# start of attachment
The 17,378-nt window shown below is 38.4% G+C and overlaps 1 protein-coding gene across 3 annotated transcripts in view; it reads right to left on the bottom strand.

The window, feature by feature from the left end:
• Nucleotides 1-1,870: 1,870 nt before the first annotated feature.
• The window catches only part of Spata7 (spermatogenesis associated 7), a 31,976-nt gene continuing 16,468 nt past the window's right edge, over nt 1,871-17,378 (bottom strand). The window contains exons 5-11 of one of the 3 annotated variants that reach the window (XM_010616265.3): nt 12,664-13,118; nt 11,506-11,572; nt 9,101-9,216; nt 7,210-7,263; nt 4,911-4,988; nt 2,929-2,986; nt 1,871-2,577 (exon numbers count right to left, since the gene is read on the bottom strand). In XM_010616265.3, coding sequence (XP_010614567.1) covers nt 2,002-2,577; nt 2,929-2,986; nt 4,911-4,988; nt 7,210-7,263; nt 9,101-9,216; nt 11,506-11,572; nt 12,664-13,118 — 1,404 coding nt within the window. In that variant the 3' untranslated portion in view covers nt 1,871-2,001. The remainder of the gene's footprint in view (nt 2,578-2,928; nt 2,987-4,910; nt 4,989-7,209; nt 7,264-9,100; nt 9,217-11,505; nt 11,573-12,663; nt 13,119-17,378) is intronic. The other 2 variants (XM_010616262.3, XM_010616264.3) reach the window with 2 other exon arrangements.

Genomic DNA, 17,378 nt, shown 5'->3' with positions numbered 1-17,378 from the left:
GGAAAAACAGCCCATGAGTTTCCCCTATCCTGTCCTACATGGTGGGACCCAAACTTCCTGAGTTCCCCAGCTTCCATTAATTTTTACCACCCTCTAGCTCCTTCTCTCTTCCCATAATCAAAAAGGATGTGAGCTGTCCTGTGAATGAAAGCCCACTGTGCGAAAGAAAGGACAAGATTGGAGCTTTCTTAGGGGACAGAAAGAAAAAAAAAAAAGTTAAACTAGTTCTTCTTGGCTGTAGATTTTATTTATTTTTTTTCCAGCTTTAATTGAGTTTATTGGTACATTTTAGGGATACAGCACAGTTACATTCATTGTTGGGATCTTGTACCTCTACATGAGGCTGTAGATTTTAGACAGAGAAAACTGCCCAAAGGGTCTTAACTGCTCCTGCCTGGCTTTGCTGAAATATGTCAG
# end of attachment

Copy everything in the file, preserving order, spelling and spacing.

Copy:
The 17,378-nt window shown below is 38.4% G+C and overlaps 1 protein-coding gene across 3 annotated transcripts in view; it reads right to left on the bottom strand.

The window, feature by feature from the left end:
• Nucleotides 1-1,870: 1,870 nt before the first annotated feature.
• The window catches only part of Spata7 (spermatogenesis associated 7), a 31,976-nt gene continuing 16,468 nt past the window's right edge, over nt 1,871-17,378 (bottom strand). The window contains exons 5-11 of one of the 3 annotated variants that reach the window (XM_010616265.3): nt 12,664-13,118; nt 11,506-11,572; nt 9,101-9,216; nt 7,210-7,263; nt 4,911-4,988; nt 2,929-2,986; nt 1,871-2,577 (exon numbers count right to left, since the gene is read on the bottom strand). In XM_010616265.3, coding sequence (XP_010614567.1) covers nt 2,002-2,577; nt 2,929-2,986; nt 4,911-4,988; nt 7,210-7,263; nt 9,101-9,216; nt 11,506-11,572; nt 12,664-13,118 — 1,404 coding nt within the window. In that variant the 3' untranslated portion in view covers nt 1,871-2,001. The remainder of the gene's footprint in view (nt 2,578-2,928; nt 2,987-4,910; nt 4,989-7,209; nt 7,264-9,100; nt 9,217-11,505; nt 11,573-12,663; nt 13,119-17,378) is intronic. The other 2 variants (XM_010616262.3, XM_010616264.3) reach the window with 2 other exon arrangements.

Genomic DNA, 17,378 nt, shown 5'->3' with positions numbered 1-17,378 from the left:
GGAAAAACAGCCCATGAGTTTCCCCTATCCTGTCCTACATGGTGGGACCCAAACTTCCTGAGTTCCCCAGCTTCCATTAATTTTTACCACCCTCTAGCTCCTTCTCTCTTCCCATAATCAAAAAGGATGTGAGCTGTCCTGTGAATGAAAGCCCACTGTGCGAAAGAAAGGACAAGATTGGAGCTTTCTTAGGGGACAGAAAGAAAAAAAAAAAAGTTAAACTAGTTCTTCTTGGCTGTAGATTTTATTTATTTTTTTTCCAGCTTTAATTGAGTTTATTGGTACATTTTAGGGATACAGCACAGTTACATTCATTGTTGGGATCTTGTACCTCTACATGAGGCTGTAGATTTTAGACAGAGAAAACTGCCCAAAGGGTCTTAACTGCTCCTGCCTGGCTTTGCTGAAATATGTCAG